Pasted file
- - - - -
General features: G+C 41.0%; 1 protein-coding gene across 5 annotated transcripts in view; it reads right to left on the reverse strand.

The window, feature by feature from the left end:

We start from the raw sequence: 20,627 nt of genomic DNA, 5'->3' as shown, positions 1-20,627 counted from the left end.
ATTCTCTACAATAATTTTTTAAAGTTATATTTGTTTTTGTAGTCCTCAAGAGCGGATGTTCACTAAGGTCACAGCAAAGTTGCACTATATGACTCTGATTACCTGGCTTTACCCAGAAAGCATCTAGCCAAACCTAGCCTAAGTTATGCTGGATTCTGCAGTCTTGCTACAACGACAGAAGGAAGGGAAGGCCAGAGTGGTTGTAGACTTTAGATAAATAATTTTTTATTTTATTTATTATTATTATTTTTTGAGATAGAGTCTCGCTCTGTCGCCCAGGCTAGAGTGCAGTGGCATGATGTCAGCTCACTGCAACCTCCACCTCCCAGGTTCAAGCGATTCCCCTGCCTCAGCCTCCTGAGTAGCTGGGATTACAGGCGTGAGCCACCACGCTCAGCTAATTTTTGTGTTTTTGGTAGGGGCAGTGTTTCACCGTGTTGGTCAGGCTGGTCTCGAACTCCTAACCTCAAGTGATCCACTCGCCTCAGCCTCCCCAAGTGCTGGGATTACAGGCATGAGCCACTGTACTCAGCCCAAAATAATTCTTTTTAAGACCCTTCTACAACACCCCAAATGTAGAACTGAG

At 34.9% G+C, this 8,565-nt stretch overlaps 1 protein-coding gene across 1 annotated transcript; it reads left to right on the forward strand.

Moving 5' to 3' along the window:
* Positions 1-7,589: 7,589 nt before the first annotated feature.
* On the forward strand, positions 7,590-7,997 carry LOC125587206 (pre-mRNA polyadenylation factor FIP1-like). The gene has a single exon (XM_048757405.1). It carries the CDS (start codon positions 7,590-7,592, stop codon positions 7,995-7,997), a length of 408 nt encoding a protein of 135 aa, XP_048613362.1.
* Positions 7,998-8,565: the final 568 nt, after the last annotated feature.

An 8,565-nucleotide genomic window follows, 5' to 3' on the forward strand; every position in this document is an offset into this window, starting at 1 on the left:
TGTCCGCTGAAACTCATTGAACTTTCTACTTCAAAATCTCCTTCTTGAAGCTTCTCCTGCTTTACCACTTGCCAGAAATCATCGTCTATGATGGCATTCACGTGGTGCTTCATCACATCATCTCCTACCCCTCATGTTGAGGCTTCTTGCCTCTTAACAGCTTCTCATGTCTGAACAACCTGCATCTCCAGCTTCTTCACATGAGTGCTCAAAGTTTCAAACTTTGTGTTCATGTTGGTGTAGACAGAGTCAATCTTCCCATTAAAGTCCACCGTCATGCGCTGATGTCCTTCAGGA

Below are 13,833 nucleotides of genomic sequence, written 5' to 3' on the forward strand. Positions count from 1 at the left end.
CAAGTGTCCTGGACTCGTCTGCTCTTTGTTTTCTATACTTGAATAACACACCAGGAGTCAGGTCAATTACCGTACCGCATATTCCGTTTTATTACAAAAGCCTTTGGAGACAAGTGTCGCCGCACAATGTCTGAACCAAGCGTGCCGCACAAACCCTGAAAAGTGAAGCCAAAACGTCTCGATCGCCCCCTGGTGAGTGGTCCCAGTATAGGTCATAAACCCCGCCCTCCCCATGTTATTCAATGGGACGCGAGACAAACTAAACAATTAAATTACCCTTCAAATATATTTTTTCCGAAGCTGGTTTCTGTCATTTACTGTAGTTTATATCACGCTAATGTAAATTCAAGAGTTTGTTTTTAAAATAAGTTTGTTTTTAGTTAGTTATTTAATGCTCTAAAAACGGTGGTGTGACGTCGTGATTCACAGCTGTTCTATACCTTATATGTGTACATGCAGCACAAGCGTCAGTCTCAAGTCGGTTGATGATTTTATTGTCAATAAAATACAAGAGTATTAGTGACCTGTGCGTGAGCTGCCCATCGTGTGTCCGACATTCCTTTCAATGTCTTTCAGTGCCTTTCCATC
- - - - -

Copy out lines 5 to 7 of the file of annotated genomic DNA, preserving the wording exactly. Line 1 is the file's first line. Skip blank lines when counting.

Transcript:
At 34.9% G+C, this 8,565-nt stretch overlaps 1 protein-coding gene across 1 annotated transcript; it reads left to right on the forward strand.

Moving 5' to 3' along the window:
* Positions 1-7,589: 7,589 nt before the first annotated feature.